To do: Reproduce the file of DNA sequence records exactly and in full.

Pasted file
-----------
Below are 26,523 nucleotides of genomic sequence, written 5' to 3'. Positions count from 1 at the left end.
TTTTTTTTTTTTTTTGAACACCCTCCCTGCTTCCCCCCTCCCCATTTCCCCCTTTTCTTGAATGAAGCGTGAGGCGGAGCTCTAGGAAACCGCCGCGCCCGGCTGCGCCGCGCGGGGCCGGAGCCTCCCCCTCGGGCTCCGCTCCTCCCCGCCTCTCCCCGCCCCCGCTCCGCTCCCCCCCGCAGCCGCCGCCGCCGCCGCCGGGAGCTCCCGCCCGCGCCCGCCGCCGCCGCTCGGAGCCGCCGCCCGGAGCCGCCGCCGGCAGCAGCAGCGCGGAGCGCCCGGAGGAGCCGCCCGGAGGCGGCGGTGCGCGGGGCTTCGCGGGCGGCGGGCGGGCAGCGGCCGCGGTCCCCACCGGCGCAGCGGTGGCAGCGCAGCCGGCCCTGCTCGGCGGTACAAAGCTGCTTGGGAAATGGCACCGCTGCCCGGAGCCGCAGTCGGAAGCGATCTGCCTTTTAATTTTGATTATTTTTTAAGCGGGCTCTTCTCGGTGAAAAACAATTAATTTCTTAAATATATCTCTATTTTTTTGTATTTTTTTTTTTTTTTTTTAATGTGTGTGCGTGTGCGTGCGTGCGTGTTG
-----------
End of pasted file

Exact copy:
Below are 26,523 nucleotides of genomic sequence, written 5' to 3'. Positions count from 1 at the left end.
TTTTTTTTTTTTTTTGAACACCCTCCCTGCTTCCCCCCTCCCCATTTCCCCCTTTTCTTGAATGAAGCGTGAGGCGGAGCTCTAGGAAACCGCCGCGCCCGGCTGCGCCGCGCGGGGCCGGAGCCTCCCCCTCGGGCTCCGCTCCTCCCCGCCTCTCCCCGCCCCCGCTCCGCTCCCCCCCGCAGCCGCCGCCGCCGCCGCCGGGAGCTCCCGCCCGCGCCCGCCGCCGCCGCTCGGAGCCGCCGCCCGGAGCCGCCGCCGGCAGCAGCAGCGCGGAGCGCCCGGAGGAGCCGCCCGGAGGCGGCGGTGCGCGGGGCTTCGCGGGCGGCGGGCGGGCAGCGGCCGCGGTCCCCACCGGCGCAGCGGTGGCAGCGCAGCCGGCCCTGCTCGGCGGTACAAAGCTGCTTGGGAAATGGCACCGCTGCCCGGAGCCGCAGTCGGAAGCGATCTGCCTTTTAATTTTGATTATTTTTTAAGCGGGCTCTTCTCGGTGAAAAACAATTAATTTCTTAAATATATCTCTATTTTTTTGTATTTTTTTTTTTTTTTTTTAATGTGTGTGCGTGTGCGTGCGTGCGTGTTG